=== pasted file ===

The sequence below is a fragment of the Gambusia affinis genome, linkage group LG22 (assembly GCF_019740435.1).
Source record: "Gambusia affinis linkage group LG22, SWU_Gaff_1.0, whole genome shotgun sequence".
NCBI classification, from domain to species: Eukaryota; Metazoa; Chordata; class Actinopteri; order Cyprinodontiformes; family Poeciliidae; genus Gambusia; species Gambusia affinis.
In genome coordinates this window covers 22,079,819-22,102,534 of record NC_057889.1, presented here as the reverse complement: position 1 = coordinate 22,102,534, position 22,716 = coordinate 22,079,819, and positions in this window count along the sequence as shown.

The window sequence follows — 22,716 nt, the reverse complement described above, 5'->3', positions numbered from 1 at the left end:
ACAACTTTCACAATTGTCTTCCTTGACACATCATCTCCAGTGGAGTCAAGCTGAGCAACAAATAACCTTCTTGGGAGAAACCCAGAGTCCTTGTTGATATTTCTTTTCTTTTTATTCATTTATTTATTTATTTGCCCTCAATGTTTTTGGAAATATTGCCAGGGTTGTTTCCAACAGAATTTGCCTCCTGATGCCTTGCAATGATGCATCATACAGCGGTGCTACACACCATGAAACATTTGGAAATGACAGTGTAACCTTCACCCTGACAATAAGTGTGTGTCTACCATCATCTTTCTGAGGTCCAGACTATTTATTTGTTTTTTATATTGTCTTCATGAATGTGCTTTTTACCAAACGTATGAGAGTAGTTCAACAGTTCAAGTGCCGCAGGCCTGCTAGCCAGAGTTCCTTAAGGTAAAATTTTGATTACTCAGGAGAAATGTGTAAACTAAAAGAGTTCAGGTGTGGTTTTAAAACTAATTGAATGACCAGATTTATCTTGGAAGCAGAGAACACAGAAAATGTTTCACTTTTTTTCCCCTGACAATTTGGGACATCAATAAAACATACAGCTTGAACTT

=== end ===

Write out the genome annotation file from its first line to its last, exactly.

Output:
The sequence below is a fragment of the Gambusia affinis genome, linkage group LG22 (assembly GCF_019740435.1).
Source record: "Gambusia affinis linkage group LG22, SWU_Gaff_1.0, whole genome shotgun sequence".
NCBI classification, from domain to species: Eukaryota; Metazoa; Chordata; class Actinopteri; order Cyprinodontiformes; family Poeciliidae; genus Gambusia; species Gambusia affinis.
In genome coordinates this window covers 22,079,819-22,102,534 of record NC_057889.1, presented here as the reverse complement: position 1 = coordinate 22,102,534, position 22,716 = coordinate 22,079,819, and positions in this window count along the sequence as shown.

The window sequence follows — 22,716 nt, the reverse complement described above, 5'->3', positions numbered from 1 at the left end:
ACAACTTTCACAATTGTCTTCCTTGACACATCATCTCCAGTGGAGTCAAGCTGAGCAACAAATAACCTTCTTGGGAGAAACCCAGAGTCCTTGTTGATATTTCTTTTCTTTTTATTCATTTATTTATTTATTTGCCCTCAATGTTTTTGGAAATATTGCCAGGGTTGTTTCCAACAGAATTTGCCTCCTGATGCCTTGCAATGATGCATCATACAGCGGTGCTACACACCATGAAACATTTGGAAATGACAGTGTAACCTTCACCCTGACAATAAGTGTGTGTCTACCATCATCTTTCTGAGGTCCAGACTATTTATTTGTTTTTTATATTGTCTTCATGAATGTGCTTTTTACCAAACGTATGAGAGTAGTTCAACAGTTCAAGTGCCGCAGGCCTGCTAGCCAGAGTTCCTTAAGGTAAAATTTTGATTACTCAGGAGAAATGTGTAAACTAAAAGAGTTCAGGTGTGGTTTTAAAACTAATTGAATGACCAGATTTATCTTGGAAGCAGAGAACACAGAAAATGTTTCACTTTTTTTCCCCTGACAATTTGGGACATCAATAAAACATACAGCTTGAACTT